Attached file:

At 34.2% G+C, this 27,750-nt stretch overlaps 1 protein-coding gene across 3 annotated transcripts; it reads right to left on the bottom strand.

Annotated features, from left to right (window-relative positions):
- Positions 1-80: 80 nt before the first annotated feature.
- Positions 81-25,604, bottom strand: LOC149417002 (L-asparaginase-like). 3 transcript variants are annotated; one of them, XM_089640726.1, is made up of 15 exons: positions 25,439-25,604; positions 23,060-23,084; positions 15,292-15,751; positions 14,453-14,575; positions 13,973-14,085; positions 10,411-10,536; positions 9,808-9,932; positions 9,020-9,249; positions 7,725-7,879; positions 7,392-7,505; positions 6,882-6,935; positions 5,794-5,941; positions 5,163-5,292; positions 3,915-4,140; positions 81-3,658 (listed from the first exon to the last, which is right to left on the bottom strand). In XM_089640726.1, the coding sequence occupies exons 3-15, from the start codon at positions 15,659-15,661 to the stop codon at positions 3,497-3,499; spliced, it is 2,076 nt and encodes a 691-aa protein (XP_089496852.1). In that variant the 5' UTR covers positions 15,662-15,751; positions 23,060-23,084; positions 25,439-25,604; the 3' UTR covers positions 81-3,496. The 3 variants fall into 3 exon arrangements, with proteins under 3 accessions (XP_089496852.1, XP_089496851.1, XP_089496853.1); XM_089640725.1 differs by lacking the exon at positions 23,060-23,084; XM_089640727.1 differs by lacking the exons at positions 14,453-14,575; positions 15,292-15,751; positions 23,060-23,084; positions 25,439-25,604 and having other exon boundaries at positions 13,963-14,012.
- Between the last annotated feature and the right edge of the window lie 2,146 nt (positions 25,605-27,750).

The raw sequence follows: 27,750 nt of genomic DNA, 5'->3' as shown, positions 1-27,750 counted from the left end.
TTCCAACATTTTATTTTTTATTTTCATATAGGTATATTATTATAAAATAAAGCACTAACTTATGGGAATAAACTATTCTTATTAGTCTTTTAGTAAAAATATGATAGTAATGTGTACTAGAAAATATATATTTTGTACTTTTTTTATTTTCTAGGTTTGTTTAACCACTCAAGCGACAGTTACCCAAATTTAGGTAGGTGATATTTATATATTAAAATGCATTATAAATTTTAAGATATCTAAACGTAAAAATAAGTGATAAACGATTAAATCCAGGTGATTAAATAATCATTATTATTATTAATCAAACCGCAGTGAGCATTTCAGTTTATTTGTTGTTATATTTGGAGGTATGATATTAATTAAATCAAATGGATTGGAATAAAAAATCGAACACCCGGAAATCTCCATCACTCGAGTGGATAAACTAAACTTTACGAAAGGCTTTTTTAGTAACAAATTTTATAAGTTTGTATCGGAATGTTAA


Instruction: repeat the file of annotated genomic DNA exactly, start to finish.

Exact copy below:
At 34.2% G+C, this 27,750-nt stretch overlaps 1 protein-coding gene across 3 annotated transcripts; it reads right to left on the bottom strand.

Annotated features, from left to right (window-relative positions):
- Positions 1-80: 80 nt before the first annotated feature.
- Positions 81-25,604, bottom strand: LOC149417002 (L-asparaginase-like). 3 transcript variants are annotated; one of them, XM_089640726.1, is made up of 15 exons: positions 25,439-25,604; positions 23,060-23,084; positions 15,292-15,751; positions 14,453-14,575; positions 13,973-14,085; positions 10,411-10,536; positions 9,808-9,932; positions 9,020-9,249; positions 7,725-7,879; positions 7,392-7,505; positions 6,882-6,935; positions 5,794-5,941; positions 5,163-5,292; positions 3,915-4,140; positions 81-3,658 (listed from the first exon to the last, which is right to left on the bottom strand). In XM_089640726.1, the coding sequence occupies exons 3-15, from the start codon at positions 15,659-15,661 to the stop codon at positions 3,497-3,499; spliced, it is 2,076 nt and encodes a 691-aa protein (XP_089496852.1). In that variant the 5' UTR covers positions 15,662-15,751; positions 23,060-23,084; positions 25,439-25,604; the 3' UTR covers positions 81-3,496. The 3 variants fall into 3 exon arrangements, with proteins under 3 accessions (XP_089496852.1, XP_089496851.1, XP_089496853.1); XM_089640725.1 differs by lacking the exon at positions 23,060-23,084; XM_089640727.1 differs by lacking the exons at positions 14,453-14,575; positions 15,292-15,751; positions 23,060-23,084; positions 25,439-25,604 and having other exon boundaries at positions 13,963-14,012.
- Between the last annotated feature and the right edge of the window lie 2,146 nt (positions 25,605-27,750).

The raw sequence follows: 27,750 nt of genomic DNA, 5'->3' as shown, positions 1-27,750 counted from the left end.
TTCCAACATTTTATTTTTTATTTTCATATAGGTATATTATTATAAAATAAAGCACTAACTTATGGGAATAAACTATTCTTATTAGTCTTTTAGTAAAAATATGATAGTAATGTGTACTAGAAAATATATATTTTGTACTTTTTTTATTTTCTAGGTTTGTTTAACCACTCAAGCGACAGTTACCCAAATTTAGGTAGGTGATATTTATATATTAAAATGCATTATAAATTTTAAGATATCTAAACGTAAAAATAAGTGATAAACGATTAAATCCAGGTGATTAAATAATCATTATTATTATTAATCAAACCGCAGTGAGCATTTCAGTTTATTTGTTGTTATATTTGGAGGTATGATATTAATTAAATCAAATGGATTGGAATAAAAAATCGAACACCCGGAAATCTCCATCACTCGAGTGGATAAACTAAACTTTACGAAAGGCTTTTTTAGTAACAAATTTTATAAGTTTGTATCGGAATGTTAA